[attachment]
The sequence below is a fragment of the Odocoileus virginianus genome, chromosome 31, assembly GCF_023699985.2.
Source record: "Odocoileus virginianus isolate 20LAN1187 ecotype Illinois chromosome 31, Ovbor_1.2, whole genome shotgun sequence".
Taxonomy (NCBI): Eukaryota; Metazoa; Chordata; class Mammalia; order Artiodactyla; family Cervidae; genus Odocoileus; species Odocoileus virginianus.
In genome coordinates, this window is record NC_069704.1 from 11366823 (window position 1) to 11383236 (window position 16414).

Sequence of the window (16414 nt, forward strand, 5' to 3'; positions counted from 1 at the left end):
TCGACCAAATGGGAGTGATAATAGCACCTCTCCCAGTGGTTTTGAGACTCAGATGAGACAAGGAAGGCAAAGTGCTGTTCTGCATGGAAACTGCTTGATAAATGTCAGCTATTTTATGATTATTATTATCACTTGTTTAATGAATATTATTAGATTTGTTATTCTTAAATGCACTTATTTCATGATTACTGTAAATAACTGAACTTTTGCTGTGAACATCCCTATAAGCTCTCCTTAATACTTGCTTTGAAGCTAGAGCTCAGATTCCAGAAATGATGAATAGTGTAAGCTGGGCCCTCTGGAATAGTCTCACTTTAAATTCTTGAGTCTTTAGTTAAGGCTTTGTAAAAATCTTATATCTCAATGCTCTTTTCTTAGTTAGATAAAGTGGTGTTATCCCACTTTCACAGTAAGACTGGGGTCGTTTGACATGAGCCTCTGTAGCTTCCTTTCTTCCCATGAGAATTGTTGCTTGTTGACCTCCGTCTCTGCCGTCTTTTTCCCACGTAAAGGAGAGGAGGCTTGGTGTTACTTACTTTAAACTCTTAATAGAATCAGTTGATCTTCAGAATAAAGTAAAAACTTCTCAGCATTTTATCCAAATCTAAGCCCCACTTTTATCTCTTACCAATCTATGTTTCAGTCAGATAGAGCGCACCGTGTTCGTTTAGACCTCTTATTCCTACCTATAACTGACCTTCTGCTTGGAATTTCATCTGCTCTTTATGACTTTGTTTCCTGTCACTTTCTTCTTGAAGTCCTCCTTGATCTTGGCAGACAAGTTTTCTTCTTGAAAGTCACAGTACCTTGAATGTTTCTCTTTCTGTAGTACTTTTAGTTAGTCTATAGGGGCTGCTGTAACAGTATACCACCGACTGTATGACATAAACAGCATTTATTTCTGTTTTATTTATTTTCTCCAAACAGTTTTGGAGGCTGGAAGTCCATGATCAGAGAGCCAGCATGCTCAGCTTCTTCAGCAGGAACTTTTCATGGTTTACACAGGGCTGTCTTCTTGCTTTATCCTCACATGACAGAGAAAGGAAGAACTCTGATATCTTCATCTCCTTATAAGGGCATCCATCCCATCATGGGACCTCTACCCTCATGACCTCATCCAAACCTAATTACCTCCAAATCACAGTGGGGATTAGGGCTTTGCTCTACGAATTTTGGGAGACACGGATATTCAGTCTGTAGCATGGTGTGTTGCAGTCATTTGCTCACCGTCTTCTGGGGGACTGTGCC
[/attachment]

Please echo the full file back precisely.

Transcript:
The sequence below is a fragment of the Odocoileus virginianus genome, chromosome 31, assembly GCF_023699985.2.
Source record: "Odocoileus virginianus isolate 20LAN1187 ecotype Illinois chromosome 31, Ovbor_1.2, whole genome shotgun sequence".
Taxonomy (NCBI): Eukaryota; Metazoa; Chordata; class Mammalia; order Artiodactyla; family Cervidae; genus Odocoileus; species Odocoileus virginianus.
In genome coordinates, this window is record NC_069704.1 from 11366823 (window position 1) to 11383236 (window position 16414).

Sequence of the window (16414 nt, forward strand, 5' to 3'; positions counted from 1 at the left end):
TCGACCAAATGGGAGTGATAATAGCACCTCTCCCAGTGGTTTTGAGACTCAGATGAGACAAGGAAGGCAAAGTGCTGTTCTGCATGGAAACTGCTTGATAAATGTCAGCTATTTTATGATTATTATTATCACTTGTTTAATGAATATTATTAGATTTGTTATTCTTAAATGCACTTATTTCATGATTACTGTAAATAACTGAACTTTTGCTGTGAACATCCCTATAAGCTCTCCTTAATACTTGCTTTGAAGCTAGAGCTCAGATTCCAGAAATGATGAATAGTGTAAGCTGGGCCCTCTGGAATAGTCTCACTTTAAATTCTTGAGTCTTTAGTTAAGGCTTTGTAAAAATCTTATATCTCAATGCTCTTTTCTTAGTTAGATAAAGTGGTGTTATCCCACTTTCACAGTAAGACTGGGGTCGTTTGACATGAGCCTCTGTAGCTTCCTTTCTTCCCATGAGAATTGTTGCTTGTTGACCTCCGTCTCTGCCGTCTTTTTCCCACGTAAAGGAGAGGAGGCTTGGTGTTACTTACTTTAAACTCTTAATAGAATCAGTTGATCTTCAGAATAAAGTAAAAACTTCTCAGCATTTTATCCAAATCTAAGCCCCACTTTTATCTCTTACCAATCTATGTTTCAGTCAGATAGAGCGCACCGTGTTCGTTTAGACCTCTTATTCCTACCTATAACTGACCTTCTGCTTGGAATTTCATCTGCTCTTTATGACTTTGTTTCCTGTCACTTTCTTCTTGAAGTCCTCCTTGATCTTGGCAGACAAGTTTTCTTCTTGAAAGTCACAGTACCTTGAATGTTTCTCTTTCTGTAGTACTTTTAGTTAGTCTATAGGGGCTGCTGTAACAGTATACCACCGACTGTATGACATAAACAGCATTTATTTCTGTTTTATTTATTTTCTCCAAACAGTTTTGGAGGCTGGAAGTCCATGATCAGAGAGCCAGCATGCTCAGCTTCTTCAGCAGGAACTTTTCATGGTTTACACAGGGCTGTCTTCTTGCTTTATCCTCACATGACAGAGAAAGGAAGAACTCTGATATCTTCATCTCCTTATAAGGGCATCCATCCCATCATGGGACCTCTACCCTCATGACCTCATCCAAACCTAATTACCTCCAAATCACAGTGGGGATTAGGGCTTTGCTCTACGAATTTTGGGAGACACGGATATTCAGTCTGTAGCATGGTGTGTTGCAGTCATTTGCTCACCGTCTTCTGGGGGACTGTGCC